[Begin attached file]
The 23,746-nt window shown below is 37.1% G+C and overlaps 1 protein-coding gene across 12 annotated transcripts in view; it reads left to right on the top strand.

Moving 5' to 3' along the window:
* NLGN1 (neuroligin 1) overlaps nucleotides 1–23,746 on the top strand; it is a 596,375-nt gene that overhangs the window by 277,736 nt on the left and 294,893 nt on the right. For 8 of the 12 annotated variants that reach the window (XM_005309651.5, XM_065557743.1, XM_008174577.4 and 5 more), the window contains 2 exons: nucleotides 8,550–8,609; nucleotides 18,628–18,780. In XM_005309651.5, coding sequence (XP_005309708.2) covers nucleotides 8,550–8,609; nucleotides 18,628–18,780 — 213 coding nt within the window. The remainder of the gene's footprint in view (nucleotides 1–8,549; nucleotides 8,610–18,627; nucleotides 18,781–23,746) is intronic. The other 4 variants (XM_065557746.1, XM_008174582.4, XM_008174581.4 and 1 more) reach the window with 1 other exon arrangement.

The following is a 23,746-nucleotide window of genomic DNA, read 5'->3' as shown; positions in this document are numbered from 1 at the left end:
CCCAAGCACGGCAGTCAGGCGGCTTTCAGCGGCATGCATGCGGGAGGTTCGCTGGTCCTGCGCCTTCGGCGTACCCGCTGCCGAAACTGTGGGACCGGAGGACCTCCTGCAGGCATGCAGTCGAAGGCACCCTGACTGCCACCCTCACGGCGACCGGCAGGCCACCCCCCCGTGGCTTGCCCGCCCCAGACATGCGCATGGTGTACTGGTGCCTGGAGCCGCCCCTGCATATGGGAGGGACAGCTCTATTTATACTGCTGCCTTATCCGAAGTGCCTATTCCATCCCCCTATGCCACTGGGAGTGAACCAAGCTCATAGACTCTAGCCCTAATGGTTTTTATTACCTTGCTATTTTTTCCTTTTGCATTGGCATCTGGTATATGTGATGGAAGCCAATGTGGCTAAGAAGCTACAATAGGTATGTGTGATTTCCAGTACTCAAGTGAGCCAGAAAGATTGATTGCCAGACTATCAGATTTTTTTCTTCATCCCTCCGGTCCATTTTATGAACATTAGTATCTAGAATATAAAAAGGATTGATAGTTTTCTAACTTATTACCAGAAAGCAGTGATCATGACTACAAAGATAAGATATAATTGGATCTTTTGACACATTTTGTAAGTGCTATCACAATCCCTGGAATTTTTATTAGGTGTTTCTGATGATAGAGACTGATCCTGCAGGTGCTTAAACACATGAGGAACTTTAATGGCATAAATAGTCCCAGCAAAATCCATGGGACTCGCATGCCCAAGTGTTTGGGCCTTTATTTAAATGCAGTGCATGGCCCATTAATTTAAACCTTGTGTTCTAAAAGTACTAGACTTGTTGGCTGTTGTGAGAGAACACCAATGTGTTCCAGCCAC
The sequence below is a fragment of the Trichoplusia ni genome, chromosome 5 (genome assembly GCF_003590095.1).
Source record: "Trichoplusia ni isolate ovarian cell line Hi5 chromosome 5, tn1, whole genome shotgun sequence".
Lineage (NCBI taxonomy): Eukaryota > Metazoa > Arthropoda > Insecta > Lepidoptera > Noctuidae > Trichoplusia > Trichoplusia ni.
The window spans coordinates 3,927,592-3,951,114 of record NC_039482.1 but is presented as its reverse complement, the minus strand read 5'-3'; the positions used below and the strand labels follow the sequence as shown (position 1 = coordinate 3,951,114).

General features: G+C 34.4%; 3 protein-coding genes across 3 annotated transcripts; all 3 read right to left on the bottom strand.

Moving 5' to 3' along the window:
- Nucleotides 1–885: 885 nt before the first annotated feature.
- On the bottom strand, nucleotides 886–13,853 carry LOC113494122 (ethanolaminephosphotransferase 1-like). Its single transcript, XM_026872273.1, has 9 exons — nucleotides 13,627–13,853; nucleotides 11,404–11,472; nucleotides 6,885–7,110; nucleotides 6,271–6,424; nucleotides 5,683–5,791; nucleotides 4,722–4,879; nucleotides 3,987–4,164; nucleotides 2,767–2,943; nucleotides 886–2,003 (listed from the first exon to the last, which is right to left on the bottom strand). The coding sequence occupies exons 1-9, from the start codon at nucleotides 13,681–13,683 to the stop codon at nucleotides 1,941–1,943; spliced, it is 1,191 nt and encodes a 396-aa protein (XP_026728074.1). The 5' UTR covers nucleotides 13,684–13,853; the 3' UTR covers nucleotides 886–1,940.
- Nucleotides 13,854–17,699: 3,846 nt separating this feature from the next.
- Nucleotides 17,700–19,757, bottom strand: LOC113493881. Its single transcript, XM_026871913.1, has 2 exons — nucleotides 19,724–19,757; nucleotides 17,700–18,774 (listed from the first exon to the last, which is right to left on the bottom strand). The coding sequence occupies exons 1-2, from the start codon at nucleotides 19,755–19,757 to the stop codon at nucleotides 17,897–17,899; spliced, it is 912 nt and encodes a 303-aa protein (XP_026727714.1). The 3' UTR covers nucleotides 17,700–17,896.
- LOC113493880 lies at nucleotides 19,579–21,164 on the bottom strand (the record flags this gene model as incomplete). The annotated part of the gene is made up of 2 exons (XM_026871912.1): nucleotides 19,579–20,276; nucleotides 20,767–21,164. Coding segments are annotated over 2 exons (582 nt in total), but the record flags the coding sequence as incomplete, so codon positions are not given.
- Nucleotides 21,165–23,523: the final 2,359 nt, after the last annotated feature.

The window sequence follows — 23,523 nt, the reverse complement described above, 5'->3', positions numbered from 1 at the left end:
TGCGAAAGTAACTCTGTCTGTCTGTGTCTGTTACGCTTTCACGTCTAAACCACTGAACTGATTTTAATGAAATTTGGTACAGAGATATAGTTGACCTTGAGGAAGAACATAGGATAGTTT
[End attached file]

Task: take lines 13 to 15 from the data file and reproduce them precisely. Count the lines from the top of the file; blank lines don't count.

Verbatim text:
- On the bottom strand, nucleotides 886–13,853 carry LOC113494122 (ethanolaminephosphotransferase 1-like). Its single transcript, XM_026872273.1, has 9 exons — nucleotides 13,627–13,853; nucleotides 11,404–11,472; nucleotides 6,885–7,110; nucleotides 6,271–6,424; nucleotides 5,683–5,791; nucleotides 4,722–4,879; nucleotides 3,987–4,164; nucleotides 2,767–2,943; nucleotides 886–2,003 (listed from the first exon to the last, which is right to left on the bottom strand). The coding sequence occupies exons 1-9, from the start codon at nucleotides 13,681–13,683 to the stop codon at nucleotides 1,941–1,943; spliced, it is 1,191 nt and encodes a 396-aa protein (XP_026728074.1). The 5' UTR covers nucleotides 13,684–13,853; the 3' UTR covers nucleotides 886–1,940.
- Nucleotides 13,854–17,699: 3,846 nt separating this feature from the next.
- Nucleotides 17,700–19,757, bottom strand: LOC113493881. Its single transcript, XM_026871913.1, has 2 exons — nucleotides 19,724–19,757; nucleotides 17,700–18,774 (listed from the first exon to the last, which is right to left on the bottom strand). The coding sequence occupies exons 1-2, from the start codon at nucleotides 19,755–19,757 to the stop codon at nucleotides 17,897–17,899; spliced, it is 912 nt and encodes a 303-aa protein (XP_026727714.1). The 3' UTR covers nucleotides 17,700–17,896.